Encyclopaedia of the Qurʾān

Get access Subject: Middle East and Islamic Studies
General Editor: Jane Dammen McAuliffe, Georgetown University, Washington DC

The Encyclopaedia of the Qur’ān Online is an encyclopaedic dictionary of qur’ānic terms, concepts, personalities, place names, cultural history and exegesis extended with essays on the most important themes and subjects within qur’ānic studies. The Encyclopaedia of the Qur’ān Online is the first comprehensive, multivolume reference work on the Qur’ān to appear in a Western language.
Encyclopaedia of the Qur’ān Online includes direct access to 62 Early Printed Western Qur’āns Online and the Electronic Qurʾān Concordance, a unique online finding aid for textual research.

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(6 words)

 see cleanliness and ablution Bibliography


(1,307 words)

Author(s): Sachedina, Abdulaziz
The premature expulsion of a fetus. Classical Muslim jurists applied a number of terms to abortion, including ijhāḍ, isqāṭ, ṭarḥ, ilqāʾ and imlāṣ. The Qurʾān makes no reference to abortion as the term is commonly understood, although it upholds the sanctity of human life in general (e.g. q 5:32) and forbids the killing of children ( q 17:31) and female infants ( q 81:8-9) in particular (see children; infanticide; murder). The restrictive view of abortion commonly held by jurists was based on the ¶ general qurʾānic interdiction of unlawfully taking human life. The qurʾānic descriptions …


(2,293 words)

Author(s): McAuliffe, Jane Dammen
The Christian ruler of a south Arabian kingdom founded by the Abyssinians (see abyssinia ), whose name is traditionally associated with the interpretation of q 105, where there is a description of God smiting the People of the Elephant (q.v.). Although he is not mentioned in the qurʾānic text, his name is regularly given in the commentary literature. Epigraphic evidence, the writings of the Byzantine military historian Procopius as well as ecclesiastical sources provide independent historical attestation for this figure, but his association with the sūra is lim…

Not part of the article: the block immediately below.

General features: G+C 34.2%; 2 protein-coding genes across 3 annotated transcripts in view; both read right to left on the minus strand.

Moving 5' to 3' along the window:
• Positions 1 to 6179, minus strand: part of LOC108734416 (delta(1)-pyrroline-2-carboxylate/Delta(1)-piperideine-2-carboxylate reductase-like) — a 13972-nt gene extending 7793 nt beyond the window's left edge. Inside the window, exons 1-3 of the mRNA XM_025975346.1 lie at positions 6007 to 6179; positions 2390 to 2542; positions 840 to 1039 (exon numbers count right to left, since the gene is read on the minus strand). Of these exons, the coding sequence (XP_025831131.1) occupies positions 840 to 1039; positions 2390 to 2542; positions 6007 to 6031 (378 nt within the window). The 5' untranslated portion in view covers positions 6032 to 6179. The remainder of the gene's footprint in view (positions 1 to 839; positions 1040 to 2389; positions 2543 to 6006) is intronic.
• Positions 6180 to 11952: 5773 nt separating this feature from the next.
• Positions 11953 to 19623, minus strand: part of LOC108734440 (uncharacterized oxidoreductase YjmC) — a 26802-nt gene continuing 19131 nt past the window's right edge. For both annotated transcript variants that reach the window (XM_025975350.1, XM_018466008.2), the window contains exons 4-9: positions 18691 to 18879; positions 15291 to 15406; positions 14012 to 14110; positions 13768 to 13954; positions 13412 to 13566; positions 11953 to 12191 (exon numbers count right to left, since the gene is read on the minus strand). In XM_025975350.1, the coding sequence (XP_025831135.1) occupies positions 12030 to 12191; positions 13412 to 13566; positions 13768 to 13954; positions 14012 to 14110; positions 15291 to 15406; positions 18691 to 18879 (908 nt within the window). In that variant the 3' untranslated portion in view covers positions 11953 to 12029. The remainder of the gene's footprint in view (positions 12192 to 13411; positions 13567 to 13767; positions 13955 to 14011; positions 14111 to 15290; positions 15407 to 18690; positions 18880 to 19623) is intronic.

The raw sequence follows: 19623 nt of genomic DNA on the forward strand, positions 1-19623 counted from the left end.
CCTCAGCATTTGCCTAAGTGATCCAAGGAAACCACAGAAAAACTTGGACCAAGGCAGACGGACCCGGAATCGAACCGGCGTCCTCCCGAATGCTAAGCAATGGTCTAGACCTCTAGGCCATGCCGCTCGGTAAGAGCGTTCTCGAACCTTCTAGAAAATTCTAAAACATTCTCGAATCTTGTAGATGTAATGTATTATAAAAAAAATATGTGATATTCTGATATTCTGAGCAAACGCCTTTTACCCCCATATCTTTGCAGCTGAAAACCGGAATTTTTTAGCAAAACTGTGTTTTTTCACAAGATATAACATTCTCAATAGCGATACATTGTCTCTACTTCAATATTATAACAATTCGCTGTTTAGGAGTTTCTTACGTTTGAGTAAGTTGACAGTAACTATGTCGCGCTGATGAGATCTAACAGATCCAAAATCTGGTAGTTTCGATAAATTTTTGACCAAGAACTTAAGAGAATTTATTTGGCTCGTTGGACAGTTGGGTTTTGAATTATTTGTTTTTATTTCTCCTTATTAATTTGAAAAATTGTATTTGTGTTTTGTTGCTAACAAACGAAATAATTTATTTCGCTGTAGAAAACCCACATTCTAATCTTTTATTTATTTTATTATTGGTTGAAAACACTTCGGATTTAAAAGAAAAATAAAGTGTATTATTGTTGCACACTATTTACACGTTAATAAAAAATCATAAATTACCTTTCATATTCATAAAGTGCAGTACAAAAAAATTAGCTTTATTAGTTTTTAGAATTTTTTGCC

(7,309 words)

Author(s): Firestone, Reuven
Some two hundred and forty-five verses in twenty-five sūras of the Qurʾān make reference to Abraham (Ibrāhīm), the progenitor of the nation of Israel (q.v.). Among biblical figures, only Moses (q.v.) receives more attention and in the Qurʾān Abraham and Moses are the sole prophets explicitly identified as bearers of scriptures ( q 53:36-7; 87:18-9; see book; scripture and the qurʾān). Although the Islamic Abraham shares many characteristics with the figure in the Bible and later Jewish exegetical literature, the Qurʾān especially emphasizes his role as a…


(7,208 words)

Author(s): Burton, John
A prominent concept in the fields of qurʾānic commentary and Islamic law which allowed the harmonization of apparent contradictions in legal rulings. Despite the voluminous literature Muslims have produced on this topic over the centuries, Western scholars have historically evinced little interest in analyzing the details of “abrogation.” Although aware of these details, T. Nöldeke and F. Schwally, for example, failed to probe adequately the significant distinction made in applying theories of abrogation to the Qurʾān. To understand this application,…


(568 words)

Author(s): McDonough, Sheila